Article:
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Where do the particles come from in collisions?

  1. Sep 9, 2008 #1
    I mean, are the particles revealed or are they created? I got to thinking about this when I was reading about the LHC and how they will be able to "find" or "observe" new particles because it can reach higher energy levels. What exactly does this mean?
  2. jcsd
  3. Sep 9, 2008 #2
    Particles are created at random, the chance to create a heavy particle grows quickly with energy. So, for example, Higgs bosons are created occasionally at the Tevatron (if they exist at all), but they are so rare that LHC may create as many Higgs events in a week as Tevatron does in a year. We need to generate a large number of events in order to confirm or deny the existence of the particle. (The way these accelerators work, you can't tell definitively from any given snapshot if you had a Higgs or not) So what would have taken decades or centuries with existing accelerators could be done in a few years at the LHC.
  4. Sep 10, 2008 #3


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    To add to that last post, of course there are also threshold energies for certain processes that create particles. That is, below a certain collision energy, the process is impossible.
  5. Sep 10, 2008 #4
    Well, if you have sufficient energy to create a Higgs, for example, why does it not always pop up? Do they really pop up all the time but are just extremely difficult to detect?
  6. Sep 10, 2008 #5

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    Collisions are probabilistic things. Sometimes one thing happens, sometimes another. The most probable interaction is actually just elastic scattering: the two particles have their trajectories slightly deflected by each other's electric field. Also probable (in proton collisions) are single and double diffraction where one or both protons remains intact, and a small amount of their kinetic energy gets converted into a pion or two. Events where something very heavy is produced, like a top quark or Higgs boson, are quite rare - maybe one in a billion collisions, maybe even less.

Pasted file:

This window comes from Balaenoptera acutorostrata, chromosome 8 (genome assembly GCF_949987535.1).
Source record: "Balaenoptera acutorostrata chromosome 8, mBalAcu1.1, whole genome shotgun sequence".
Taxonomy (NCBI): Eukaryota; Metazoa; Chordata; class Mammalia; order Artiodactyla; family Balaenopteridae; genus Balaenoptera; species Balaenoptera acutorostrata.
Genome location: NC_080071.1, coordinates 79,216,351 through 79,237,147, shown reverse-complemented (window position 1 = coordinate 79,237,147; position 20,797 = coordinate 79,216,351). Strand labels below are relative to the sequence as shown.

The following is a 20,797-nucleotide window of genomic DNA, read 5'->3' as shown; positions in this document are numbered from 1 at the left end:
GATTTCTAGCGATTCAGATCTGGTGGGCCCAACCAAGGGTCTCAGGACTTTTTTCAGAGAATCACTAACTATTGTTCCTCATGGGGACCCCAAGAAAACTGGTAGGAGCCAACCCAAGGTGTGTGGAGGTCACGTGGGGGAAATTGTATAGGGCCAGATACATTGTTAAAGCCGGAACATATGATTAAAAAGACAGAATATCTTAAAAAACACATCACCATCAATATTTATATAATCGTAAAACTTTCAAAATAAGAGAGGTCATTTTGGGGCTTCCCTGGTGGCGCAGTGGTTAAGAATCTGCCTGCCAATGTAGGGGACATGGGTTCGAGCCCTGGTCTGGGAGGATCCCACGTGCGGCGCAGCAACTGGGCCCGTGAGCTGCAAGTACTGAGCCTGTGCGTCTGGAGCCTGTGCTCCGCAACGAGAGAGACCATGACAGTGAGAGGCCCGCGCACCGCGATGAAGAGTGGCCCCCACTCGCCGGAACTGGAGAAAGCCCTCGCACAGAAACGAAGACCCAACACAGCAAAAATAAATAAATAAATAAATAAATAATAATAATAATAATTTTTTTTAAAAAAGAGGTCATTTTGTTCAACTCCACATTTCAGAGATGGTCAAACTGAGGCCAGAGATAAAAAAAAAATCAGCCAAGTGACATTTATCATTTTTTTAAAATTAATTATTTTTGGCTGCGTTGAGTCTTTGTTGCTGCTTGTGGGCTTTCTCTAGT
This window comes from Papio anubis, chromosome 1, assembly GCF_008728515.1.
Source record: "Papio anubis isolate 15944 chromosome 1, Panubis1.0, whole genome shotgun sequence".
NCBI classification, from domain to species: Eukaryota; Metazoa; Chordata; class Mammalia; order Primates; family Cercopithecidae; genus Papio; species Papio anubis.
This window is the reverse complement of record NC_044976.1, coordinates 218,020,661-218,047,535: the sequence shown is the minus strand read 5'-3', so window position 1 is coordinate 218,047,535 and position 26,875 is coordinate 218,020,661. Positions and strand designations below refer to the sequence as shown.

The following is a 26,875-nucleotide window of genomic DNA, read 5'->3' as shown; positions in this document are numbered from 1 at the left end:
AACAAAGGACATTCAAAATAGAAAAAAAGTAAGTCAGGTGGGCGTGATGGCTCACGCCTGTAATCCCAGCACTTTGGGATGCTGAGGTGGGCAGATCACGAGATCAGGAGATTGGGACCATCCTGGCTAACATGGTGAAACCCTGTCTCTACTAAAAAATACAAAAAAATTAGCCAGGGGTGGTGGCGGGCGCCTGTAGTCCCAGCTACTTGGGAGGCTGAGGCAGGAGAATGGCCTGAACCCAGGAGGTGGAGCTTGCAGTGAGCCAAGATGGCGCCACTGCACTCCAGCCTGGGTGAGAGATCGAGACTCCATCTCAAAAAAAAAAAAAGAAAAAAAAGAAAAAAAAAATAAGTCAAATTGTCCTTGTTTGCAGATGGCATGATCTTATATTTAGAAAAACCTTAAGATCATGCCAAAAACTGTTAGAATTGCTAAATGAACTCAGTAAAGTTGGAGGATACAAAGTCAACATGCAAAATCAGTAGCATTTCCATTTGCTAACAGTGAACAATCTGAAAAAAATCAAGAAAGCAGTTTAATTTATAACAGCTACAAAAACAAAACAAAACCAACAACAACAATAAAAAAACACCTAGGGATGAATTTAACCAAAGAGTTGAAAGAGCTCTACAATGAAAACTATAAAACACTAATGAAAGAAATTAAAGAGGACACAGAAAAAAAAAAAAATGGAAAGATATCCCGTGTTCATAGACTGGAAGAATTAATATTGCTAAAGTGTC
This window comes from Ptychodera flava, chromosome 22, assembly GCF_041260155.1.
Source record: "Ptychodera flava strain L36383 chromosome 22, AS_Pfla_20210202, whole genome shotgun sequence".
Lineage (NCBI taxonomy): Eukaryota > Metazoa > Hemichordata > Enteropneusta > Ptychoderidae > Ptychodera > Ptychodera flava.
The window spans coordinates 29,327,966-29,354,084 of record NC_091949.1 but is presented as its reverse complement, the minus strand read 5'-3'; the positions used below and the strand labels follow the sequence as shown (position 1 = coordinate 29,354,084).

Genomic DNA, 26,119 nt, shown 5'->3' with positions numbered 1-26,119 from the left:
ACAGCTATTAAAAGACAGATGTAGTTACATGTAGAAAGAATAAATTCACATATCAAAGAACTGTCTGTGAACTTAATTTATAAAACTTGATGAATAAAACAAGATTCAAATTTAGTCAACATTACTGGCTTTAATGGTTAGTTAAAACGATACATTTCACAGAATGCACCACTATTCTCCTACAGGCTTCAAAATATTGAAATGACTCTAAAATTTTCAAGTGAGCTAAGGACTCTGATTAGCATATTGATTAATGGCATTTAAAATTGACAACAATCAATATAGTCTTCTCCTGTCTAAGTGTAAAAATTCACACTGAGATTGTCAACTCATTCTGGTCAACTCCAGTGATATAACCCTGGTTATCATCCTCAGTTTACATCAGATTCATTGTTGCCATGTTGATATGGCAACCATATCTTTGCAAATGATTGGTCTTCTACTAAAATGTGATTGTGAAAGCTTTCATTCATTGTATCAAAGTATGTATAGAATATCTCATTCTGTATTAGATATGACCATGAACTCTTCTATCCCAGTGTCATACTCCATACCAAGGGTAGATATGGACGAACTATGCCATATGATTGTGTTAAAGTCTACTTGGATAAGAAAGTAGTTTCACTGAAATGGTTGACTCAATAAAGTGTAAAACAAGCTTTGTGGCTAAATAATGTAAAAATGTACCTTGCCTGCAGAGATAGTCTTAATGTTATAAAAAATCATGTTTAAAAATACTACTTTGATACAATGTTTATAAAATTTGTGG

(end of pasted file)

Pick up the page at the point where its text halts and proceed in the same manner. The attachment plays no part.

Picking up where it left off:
7. Sep 10, 2008 #6
    Yes. You can get any one or more from the whole "zoo" of known elementary particles, and probably many of the unknown ones, just by smashing protons together, provided that you have sufficient energy. But some outcomes will be frequent and some will occur with one-in-a-billion probability. I saw a nice plot showing possible outcomes and their probabilities once, but I can't find it now. Higgs is way, way, WAY at the bottom. And the other problem is that Higgs can't be observed directly, because its so short-living that it decays long before it makes it out of the interaction area and into the detectors.
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